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Version 2.0 Released

What is new in CQRS.NET 2.0

We are very excited to announce the release of CQRS.NET 2.0!

This is one of our largest releases yet. It is jam-packed with a whole bunch of new, fantastic features. Supporting and deploying to Microsoft Azure was our biggest/main focus with this release. We’ve started to keep track of what we’re planning on doing with our broad level roadmap.

As always, our source code is on GitHub and published to NuGet.

Proper support.

You can now leverage those AKKA skills along with the benefits of Actors directly within CQRS.NET! Both aggregates and event handlers can now enjoy all the benefits of strong concurrent handling via AKKA.NET. While modelling, just select “AKKA.NET” or “Built In” depending on your needs. If you are writing your code by hand, have a look at the test project over at github!

Simplified SQL support for data stores and event stores.

We’ve added a simplified Linq2SQL Data Store and Event Store. So long as your events and entities are simply with only simple properties this will save you heaps of time. If you still want complex objects, we recommend sticking with our original SQL Data Store and using Entity Framework.

Updated MongoDB support for data stores and event stores.

We now created a new package “Cqrs.MongoDB” for use with MongoDB 3.x  and .net 4.5. The main reason this package was made was to switch to “MongoDB.Driver” package.

We’ve kept the original MongoDB package “Cqrs.Mongo” for MongoDB 2.x and .net 4.0.

ASP.NET Web API support.

We’ve created a new package “Cqrs.WebApi” for use with WebAPI and SignalR. While modelling you can now notate that an event should be sent via SignalR.

Configurable ability to control soft or hard exception handling when a received command or event fails.

New dynamic web.config and app.config settings exist to control if event and command handling should follow a whitelist or blacklist mode. In whitelist mode, when an event or commands arrives if the it cannot be deserialised it will not throw an exception, unless configured to. In blacklist mode, all events and commands (unless configured otherwise) will ALWAYS throw an exception if the it cannot be deserialised.

The main mode setting is

<add key="Cqrs.MessageBus.BlackListProcessing" value="true/false" />

The event and command configuration settings follow a basic naming convention

<add key="MyProject.MyNamespace.MyEventOrCommandName.IsRequired" value="true/false" />

MemoryCache event store for testing and short lived aggregates.

A simple Event Store that uses the .net System.Runtime.Caching.MemoryCache class to act as a short lived event store. This is useful when you have batch processing where transient events don’t warrant persistence after a period of time. The obvious example is testing, but there are a few cases where events and commands are used, but storing them isn’t required as the process as a whole has a wider reaching event.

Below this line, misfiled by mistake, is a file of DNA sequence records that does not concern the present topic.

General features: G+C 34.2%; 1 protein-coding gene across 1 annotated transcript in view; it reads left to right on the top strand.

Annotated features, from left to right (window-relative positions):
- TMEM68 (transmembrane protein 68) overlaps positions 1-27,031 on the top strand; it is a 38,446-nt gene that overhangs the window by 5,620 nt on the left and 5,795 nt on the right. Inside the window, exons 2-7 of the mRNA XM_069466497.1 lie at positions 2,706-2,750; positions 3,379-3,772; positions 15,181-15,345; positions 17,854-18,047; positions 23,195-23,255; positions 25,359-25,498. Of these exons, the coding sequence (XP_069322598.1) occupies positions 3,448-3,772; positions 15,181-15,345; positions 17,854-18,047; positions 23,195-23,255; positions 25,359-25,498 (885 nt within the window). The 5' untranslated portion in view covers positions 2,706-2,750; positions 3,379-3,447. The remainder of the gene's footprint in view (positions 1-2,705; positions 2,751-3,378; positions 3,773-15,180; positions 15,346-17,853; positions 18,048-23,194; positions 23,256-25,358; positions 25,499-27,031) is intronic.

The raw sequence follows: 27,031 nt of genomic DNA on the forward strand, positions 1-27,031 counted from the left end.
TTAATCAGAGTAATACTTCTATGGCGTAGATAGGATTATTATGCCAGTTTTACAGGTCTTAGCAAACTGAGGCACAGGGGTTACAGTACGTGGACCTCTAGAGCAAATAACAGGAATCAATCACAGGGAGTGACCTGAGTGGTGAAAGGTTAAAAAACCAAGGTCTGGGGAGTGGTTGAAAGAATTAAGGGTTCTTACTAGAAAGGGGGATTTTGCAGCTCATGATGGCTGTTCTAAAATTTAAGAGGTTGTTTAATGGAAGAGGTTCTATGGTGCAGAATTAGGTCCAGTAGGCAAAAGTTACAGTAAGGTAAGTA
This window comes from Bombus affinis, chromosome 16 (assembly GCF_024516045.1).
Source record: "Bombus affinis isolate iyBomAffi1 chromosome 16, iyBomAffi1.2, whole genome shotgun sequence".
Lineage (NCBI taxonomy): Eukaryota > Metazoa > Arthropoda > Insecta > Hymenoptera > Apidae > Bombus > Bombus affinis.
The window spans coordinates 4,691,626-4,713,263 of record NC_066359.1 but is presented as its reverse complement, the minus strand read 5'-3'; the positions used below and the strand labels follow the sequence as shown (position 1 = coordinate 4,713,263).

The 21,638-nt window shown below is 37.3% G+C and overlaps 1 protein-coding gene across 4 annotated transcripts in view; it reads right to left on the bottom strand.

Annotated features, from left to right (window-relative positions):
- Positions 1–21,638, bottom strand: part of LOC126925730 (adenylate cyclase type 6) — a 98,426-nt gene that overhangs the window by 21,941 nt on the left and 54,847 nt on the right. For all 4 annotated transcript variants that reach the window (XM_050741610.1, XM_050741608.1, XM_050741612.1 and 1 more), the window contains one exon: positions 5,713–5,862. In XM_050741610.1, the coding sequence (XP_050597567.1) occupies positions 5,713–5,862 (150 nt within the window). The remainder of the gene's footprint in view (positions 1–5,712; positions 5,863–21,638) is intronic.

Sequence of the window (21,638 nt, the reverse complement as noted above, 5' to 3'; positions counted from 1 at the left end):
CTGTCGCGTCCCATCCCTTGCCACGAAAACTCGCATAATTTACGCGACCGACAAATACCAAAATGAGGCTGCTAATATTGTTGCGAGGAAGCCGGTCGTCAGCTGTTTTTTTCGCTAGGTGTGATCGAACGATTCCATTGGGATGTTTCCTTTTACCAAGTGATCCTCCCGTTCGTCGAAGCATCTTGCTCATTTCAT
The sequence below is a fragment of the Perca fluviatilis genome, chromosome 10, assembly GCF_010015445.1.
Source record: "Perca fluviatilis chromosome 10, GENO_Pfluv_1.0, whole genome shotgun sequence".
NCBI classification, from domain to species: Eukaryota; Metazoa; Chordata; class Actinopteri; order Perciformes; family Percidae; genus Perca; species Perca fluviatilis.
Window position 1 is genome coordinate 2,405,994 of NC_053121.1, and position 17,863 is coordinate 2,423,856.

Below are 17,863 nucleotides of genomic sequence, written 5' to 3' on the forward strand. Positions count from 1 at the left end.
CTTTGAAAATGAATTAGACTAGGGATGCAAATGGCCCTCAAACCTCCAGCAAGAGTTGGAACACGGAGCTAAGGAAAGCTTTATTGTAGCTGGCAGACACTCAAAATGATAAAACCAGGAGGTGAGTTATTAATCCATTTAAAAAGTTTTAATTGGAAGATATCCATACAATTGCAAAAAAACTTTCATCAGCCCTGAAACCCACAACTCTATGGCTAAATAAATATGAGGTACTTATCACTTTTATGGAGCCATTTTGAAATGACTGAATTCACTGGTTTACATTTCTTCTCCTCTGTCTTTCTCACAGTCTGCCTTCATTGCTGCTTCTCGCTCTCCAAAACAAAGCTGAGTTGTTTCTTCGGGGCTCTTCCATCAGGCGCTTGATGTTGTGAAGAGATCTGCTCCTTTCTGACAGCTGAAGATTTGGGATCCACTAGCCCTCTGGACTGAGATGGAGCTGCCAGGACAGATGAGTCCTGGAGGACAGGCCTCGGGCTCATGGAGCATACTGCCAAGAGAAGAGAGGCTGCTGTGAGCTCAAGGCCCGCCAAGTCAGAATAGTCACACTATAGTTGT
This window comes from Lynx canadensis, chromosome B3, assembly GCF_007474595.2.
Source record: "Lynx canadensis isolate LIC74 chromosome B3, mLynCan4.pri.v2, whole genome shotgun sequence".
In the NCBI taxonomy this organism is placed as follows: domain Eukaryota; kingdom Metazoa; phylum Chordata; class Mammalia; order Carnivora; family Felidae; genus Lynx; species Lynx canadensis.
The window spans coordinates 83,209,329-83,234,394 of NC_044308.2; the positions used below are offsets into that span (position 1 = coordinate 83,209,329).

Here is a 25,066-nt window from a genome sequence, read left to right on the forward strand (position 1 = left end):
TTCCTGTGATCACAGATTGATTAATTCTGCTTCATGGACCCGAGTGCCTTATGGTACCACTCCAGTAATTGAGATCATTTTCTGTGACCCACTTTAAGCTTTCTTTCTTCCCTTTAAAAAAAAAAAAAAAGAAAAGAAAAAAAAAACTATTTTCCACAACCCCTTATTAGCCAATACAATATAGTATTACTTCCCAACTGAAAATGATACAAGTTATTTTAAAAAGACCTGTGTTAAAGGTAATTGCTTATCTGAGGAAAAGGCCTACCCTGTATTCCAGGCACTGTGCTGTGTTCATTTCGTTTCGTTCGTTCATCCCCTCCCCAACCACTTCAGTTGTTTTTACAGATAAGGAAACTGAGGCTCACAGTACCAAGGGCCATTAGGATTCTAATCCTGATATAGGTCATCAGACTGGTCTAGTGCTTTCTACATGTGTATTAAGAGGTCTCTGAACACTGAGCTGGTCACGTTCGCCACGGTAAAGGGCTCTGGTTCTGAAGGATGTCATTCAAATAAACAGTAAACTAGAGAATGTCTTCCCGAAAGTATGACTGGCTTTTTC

SendAndWait commands (strongly not recommended, but highly requested none-the-less).

The command publisher now has a SendAndWait method that lets you specify the type of event you expect to be raised. This is useful when you want to fire a command, asynchronously hold the thread and associated resources waiting for an aggregate to raise an expected event to continue execution. It’s not a great pattern, but when enough people ask for something …

Public and private event and commands buses.

There are now two event and command buses. A public and private bus. This is useful when you have internal events as part of your business and process flows that you don’t want external clients to be aware of.

Support for multiple write connection strings to allow for data replication (e.g. write to three servers globally but read from only the one closest to you for performance and redundancy).

To greatly simplify high availability, redundancy and performance CQRS.NET can now internally take care of replicating/mirroring data stores across multiple servers. In short, we asynchronously  write to multiple servers and read from one. This means you read from your clostest/fastest server but ensure writes are mirrored to all servers.

Added Telemetry tracking with Azure ApplicationInsights.

We’ve added telemetry tracking using Azure ApplicationInsights. You can now track command and event handling throughput. We’ve even done some stress testing on a typical Azure deployment, the results of which we’ll release soon.

Added Azure service and event hubs for event and command buses.

Azure ServiceBus and Azure EventHubs can now be used as event and command buses. This change is so large we’ll cover it in separate blog posts.

Added Azure table and blob storage for data stores and event stores.

Azure blob storage and table storage can now be used as event stores and data stores.

A new Domain Driven CQRS.NET project/solution template in the Visual Studio gallery… look for it by searching CQRS from the “New project” dialogue when starting your next project.

We’ve uploaded a blank, Domain Driven Design (DDD) CQRS.NET solution to the visual studio gallery. When creating your next project, use the search tool at the top right of the “New Project” dialogue and enter “CQRS”. Start with all configuration pre-set-up and modelling with UML ready to go.

Heaps of bugfixes.

Heaps and heaps of bugfixes… we lost track of how many. We’ll get much better at tracking them in subsequent versions.

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